Relaxation dynamics during the strain step experiment. (a) Strain modulus vs time for (dashed) and 0.04 (dotted). Distributions of (b) first hop times, (c) persistence times, and (d) displacements for the undeformed sample (solid lines) and (dashed) and 0.04 (dotted). In all plots (black), 7500 (red), and 75 000 (green). Straight lines indicate power law with the given slopes.

Relaxation dynamics during the strain step experiment. (a) Strain modulus vs time for (dashed) and 0.04 (dotted). Distributions of (b) first hop times, (c) persistence times, and (d) displacements for the undeformed sample (solid lines) and (dashed) and 0.04 (dotted). In all plots (black), 7500 (red), and 75 000 (green). Straight lines indicate power law with the given slopes.

Cumulative probability distribution of the first relaxation event for the undeformed glass (solid line) and under deformation with a step stress (○), a step strain (△), and a constant strain rate (◻) for . Dashed line shows the cumulative for the undeformed glass.

Cumulative probability distribution of the first relaxation event for the undeformed glass (solid line) and under deformation with a step stress (○), a step strain (△), and a constant strain rate (◻) for . Dashed line shows the cumulative for the undeformed glass.

Acceleration factor as a function of global strain for three different deformation protocols. Stress step: (○), 0.4 (◻), 0.5 (△); constant strain rate: (◇), (▽); strain step (◅). For each: (black), 22 500 (red). Also shown is the acceleration factor for the persistence times for constant strain rate deformation at (blue ). Solid symbols show results for chains of length 100.

Acceleration factor as a function of global strain for three different deformation protocols. Stress step: (○), 0.4 (◻), 0.5 (△); constant strain rate: (◇), (▽); strain step (◅). For each: (black), 22 500 (red). Also shown is the acceleration factor for the persistence times for constant strain rate deformation at (blue ). Solid symbols show results for chains of length 100.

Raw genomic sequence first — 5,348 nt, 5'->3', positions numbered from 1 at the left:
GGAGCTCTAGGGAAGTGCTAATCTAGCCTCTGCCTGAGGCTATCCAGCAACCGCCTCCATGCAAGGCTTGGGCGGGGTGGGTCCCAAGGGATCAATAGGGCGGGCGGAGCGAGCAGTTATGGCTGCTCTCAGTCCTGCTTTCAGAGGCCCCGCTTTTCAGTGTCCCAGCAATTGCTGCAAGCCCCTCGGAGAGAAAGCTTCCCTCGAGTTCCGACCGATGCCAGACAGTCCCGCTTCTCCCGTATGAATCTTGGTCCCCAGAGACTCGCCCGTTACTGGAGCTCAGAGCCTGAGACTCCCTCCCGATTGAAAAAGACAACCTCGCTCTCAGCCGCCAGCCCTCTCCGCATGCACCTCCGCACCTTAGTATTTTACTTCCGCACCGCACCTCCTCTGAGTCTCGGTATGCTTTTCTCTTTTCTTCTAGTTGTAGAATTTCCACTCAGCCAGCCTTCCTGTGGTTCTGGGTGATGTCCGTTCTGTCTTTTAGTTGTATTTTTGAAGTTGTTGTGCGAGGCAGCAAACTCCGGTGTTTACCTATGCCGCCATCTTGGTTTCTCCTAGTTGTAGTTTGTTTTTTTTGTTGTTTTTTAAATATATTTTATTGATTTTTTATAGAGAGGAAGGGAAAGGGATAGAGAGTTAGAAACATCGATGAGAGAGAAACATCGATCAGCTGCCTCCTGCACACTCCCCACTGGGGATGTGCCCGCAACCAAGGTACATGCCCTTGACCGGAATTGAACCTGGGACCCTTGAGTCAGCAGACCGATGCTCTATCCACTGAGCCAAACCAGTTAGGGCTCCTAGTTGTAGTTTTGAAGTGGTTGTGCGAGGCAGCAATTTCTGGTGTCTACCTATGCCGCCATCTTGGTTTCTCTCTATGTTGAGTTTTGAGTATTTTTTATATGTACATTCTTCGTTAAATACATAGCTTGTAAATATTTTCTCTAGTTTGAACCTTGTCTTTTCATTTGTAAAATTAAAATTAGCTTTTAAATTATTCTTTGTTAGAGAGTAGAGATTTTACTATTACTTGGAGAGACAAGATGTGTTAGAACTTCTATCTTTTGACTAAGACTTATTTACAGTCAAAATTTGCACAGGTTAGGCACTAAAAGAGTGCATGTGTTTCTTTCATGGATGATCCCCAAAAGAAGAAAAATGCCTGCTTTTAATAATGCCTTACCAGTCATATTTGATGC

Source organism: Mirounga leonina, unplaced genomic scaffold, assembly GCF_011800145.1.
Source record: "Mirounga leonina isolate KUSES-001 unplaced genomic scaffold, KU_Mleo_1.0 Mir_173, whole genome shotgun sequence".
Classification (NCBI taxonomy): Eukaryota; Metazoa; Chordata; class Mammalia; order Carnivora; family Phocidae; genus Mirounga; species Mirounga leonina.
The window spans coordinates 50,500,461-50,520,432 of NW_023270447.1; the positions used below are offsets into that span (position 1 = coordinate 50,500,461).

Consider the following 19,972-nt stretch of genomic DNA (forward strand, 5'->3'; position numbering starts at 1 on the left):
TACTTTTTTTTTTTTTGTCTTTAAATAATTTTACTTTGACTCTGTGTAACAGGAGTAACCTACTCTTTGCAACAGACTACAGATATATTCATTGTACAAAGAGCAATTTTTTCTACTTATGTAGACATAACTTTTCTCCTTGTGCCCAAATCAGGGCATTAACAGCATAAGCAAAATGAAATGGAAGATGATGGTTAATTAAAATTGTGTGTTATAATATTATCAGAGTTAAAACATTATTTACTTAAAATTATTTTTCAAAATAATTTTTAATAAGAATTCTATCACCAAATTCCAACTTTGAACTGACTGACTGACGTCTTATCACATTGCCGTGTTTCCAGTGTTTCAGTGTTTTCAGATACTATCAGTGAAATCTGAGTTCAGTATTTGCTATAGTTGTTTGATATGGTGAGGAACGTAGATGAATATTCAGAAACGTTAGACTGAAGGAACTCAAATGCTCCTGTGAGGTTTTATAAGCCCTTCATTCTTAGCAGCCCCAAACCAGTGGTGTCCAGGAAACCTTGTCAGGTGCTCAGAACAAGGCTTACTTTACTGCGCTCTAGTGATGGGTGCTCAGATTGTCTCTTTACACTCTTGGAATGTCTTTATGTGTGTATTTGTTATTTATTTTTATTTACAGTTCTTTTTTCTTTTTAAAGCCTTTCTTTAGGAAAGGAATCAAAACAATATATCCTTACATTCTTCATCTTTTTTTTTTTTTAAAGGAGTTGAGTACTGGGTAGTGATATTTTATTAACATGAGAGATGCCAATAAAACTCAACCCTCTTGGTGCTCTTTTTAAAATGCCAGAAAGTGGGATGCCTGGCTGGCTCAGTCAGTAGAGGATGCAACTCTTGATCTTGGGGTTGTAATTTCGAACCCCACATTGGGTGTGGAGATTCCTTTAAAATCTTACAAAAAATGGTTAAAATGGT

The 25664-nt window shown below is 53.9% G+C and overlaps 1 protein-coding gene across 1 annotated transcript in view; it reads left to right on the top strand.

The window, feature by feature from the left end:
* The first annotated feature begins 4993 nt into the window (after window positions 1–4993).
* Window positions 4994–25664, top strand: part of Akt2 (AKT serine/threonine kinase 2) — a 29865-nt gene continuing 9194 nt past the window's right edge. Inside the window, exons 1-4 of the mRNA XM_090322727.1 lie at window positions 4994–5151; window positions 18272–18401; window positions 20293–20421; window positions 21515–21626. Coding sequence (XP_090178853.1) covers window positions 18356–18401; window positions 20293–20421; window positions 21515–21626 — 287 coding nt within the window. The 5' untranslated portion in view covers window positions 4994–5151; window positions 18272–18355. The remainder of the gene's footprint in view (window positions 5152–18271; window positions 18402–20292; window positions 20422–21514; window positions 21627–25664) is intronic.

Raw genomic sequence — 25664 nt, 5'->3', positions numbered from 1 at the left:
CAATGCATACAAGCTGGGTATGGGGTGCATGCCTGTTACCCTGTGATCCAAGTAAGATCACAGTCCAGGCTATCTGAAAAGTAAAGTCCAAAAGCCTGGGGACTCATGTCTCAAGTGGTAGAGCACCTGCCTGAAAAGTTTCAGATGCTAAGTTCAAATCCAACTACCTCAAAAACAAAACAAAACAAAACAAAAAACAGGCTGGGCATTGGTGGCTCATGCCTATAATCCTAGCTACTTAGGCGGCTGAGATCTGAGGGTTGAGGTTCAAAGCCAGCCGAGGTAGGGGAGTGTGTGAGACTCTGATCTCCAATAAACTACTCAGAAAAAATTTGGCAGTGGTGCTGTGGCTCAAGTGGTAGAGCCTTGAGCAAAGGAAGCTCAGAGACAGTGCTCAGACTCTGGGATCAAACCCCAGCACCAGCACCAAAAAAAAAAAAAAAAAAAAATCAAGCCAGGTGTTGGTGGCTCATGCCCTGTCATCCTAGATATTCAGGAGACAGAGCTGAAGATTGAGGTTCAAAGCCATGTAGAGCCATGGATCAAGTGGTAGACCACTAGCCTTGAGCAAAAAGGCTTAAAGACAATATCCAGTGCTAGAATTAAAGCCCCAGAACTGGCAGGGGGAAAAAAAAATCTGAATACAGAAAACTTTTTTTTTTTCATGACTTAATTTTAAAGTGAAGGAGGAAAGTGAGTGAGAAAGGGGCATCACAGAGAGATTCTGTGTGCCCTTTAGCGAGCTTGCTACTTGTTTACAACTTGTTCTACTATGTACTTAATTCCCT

Incoherent scattering function with averaged over the non-deformed ( and ) directions for the undeformed glass (solid line) and under deformation with a step stress (○), a step strain (△), and a constant strain rate (◻) for . Dashed line shows for the undeformed glass.

Incoherent scattering function with averaged over the non-deformed ( and ) directions for the undeformed glass (solid line) and under deformation with a step stress (○), a step strain (△), and a constant strain rate (◻) for . Dashed line shows for the undeformed glass.

Acceleration factor calculated from the incoherent scattering function as a function of global strain for three different deformation protocols. Stress step: (○), 0.4 (◻), 0.5 (△); constant strain rate: (◇), (▽); strain step (◅). For each: (black), 7500 (red).

Acceleration factor calculated from the incoherent scattering function as a function of global strain for three different deformation protocols. Stress step: (○), 0.4 (◻), 0.5 (△); constant strain rate: (◇), (▽); strain step (◅). For each: (black), 7500 (red).

(a) A typical particle trajectory in the glass. Red curve shows raw position data in the -direction, and the black curve shows the running average. (b) Standard deviation in the three dimensional particle position over the averaging window. Hops are identified by a threshold in the standard deviation, shown here as a horizontal dashed line, and marked in both frames as vertical dashed lines. In panel (a) the first hop time, persistence times, and particle displacements are also labeled.

(a) A typical particle trajectory in the glass. Red curve shows raw position data in the -direction, and the black curve shows the running average. (b) Standard deviation in the three dimensional particle position over the averaging window. Hops are identified by a threshold in the standard deviation, shown here as a horizontal dashed line, and marked in both frames as vertical dashed lines. In panel (a) the first hop time, persistence times, and particle displacements are also labeled.

Probability distribution of the standard deviation in the particle position over an averaging time window of 400 for all particle trajectories. Dashed line shows the threshold for detecting a hop.

Probability distribution of the standard deviation in the particle position over an averaging time window of 400 for all particle trajectories. Dashed line shows the threshold for detecting a hop.

The distributions (a) , (b) , and (c) for (circle), 37.5 (square) and 375 (triangle).

The distributions (a) , (b) , and (c) for (circle), 37.5 (square) and 375 (triangle).

The distributions (a) , (b) , and (c) for (square), 0.25 (circle), and 0.35 (triangle). Solid lines in (c) indicate power laws with slope of −1.5 and −1.1.

The distributions (a) , (b) , and (c) for (square), 0.25 (circle), and 0.35 (triangle). Solid lines in (c) indicate power laws with slope of −1.5 and −1.1.

(a) The distribution of hop correlations, (b) , and (c) computed with all of the hops detected (circles), and with only uncorrelated hops (squares).

(a) The distribution of hop correlations, (b) , and (c) computed with all of the hops detected (circles), and with only uncorrelated hops (squares).